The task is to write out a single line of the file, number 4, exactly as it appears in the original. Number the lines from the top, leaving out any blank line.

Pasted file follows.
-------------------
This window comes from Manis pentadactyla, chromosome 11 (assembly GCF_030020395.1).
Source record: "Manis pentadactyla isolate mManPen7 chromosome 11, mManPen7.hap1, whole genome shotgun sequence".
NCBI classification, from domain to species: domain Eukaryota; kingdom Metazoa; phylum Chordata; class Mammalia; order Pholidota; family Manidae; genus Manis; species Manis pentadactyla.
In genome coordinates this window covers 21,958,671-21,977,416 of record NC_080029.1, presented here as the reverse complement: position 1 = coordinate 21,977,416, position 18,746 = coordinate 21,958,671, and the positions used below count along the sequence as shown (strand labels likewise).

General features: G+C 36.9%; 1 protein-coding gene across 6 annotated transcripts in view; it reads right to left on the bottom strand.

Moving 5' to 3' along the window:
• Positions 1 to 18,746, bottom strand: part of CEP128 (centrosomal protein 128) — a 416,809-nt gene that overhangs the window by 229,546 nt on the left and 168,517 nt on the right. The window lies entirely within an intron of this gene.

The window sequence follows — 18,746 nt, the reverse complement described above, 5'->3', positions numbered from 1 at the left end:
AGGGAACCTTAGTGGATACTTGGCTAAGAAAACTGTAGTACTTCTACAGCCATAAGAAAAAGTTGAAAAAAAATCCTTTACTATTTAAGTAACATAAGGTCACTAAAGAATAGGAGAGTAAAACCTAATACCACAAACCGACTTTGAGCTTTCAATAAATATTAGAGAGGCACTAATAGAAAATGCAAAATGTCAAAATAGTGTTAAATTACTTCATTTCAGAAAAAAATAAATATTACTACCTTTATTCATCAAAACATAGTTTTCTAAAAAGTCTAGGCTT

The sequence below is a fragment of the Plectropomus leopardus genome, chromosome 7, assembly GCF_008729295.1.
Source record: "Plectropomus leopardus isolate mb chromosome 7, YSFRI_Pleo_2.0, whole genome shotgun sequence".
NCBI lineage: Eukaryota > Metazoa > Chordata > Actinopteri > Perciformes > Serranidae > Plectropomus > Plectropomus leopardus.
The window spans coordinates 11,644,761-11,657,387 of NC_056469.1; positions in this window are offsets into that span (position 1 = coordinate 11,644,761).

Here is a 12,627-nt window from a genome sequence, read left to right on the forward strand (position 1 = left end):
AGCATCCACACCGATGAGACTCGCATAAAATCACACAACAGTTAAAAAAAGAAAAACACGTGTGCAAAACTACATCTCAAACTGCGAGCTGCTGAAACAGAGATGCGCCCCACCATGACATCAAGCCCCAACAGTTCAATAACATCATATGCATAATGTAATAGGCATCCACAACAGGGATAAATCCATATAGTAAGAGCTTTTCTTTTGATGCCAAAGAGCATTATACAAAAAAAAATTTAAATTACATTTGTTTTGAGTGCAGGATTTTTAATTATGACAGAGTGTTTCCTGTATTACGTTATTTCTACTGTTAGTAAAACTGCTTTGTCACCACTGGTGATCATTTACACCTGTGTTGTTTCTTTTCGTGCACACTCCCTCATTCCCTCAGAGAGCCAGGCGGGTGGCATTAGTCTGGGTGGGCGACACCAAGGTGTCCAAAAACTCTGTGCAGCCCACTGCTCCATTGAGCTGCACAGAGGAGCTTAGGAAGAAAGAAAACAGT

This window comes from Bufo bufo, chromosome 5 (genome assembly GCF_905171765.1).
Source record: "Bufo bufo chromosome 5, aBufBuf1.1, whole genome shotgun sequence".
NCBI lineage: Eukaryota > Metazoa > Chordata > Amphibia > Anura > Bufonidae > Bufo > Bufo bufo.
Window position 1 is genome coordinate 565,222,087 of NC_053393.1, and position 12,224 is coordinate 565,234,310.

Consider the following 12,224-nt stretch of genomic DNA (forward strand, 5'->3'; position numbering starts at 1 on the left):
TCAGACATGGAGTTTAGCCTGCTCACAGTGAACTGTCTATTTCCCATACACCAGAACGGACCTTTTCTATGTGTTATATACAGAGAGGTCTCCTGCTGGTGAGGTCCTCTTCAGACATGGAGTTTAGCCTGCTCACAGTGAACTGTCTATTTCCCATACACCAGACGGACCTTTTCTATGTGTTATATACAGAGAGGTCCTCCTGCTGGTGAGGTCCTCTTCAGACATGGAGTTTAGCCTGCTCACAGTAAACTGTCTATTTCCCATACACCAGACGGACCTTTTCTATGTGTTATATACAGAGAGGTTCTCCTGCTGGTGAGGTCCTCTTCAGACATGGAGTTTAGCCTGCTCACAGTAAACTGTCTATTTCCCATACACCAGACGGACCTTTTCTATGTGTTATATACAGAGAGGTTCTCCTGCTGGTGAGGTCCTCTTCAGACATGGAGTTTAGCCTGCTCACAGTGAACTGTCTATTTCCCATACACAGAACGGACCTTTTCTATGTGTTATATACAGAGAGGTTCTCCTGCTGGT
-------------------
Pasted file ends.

In genome coordinates this window covers 21,958,671-21,977,416 of record NC_080029.1, presented here as the reverse complement: position 1 = coordinate 21,977,416, position 18,746 = coordinate 21,958,671, and the positions used below count along the sequence as shown (strand labels likewise).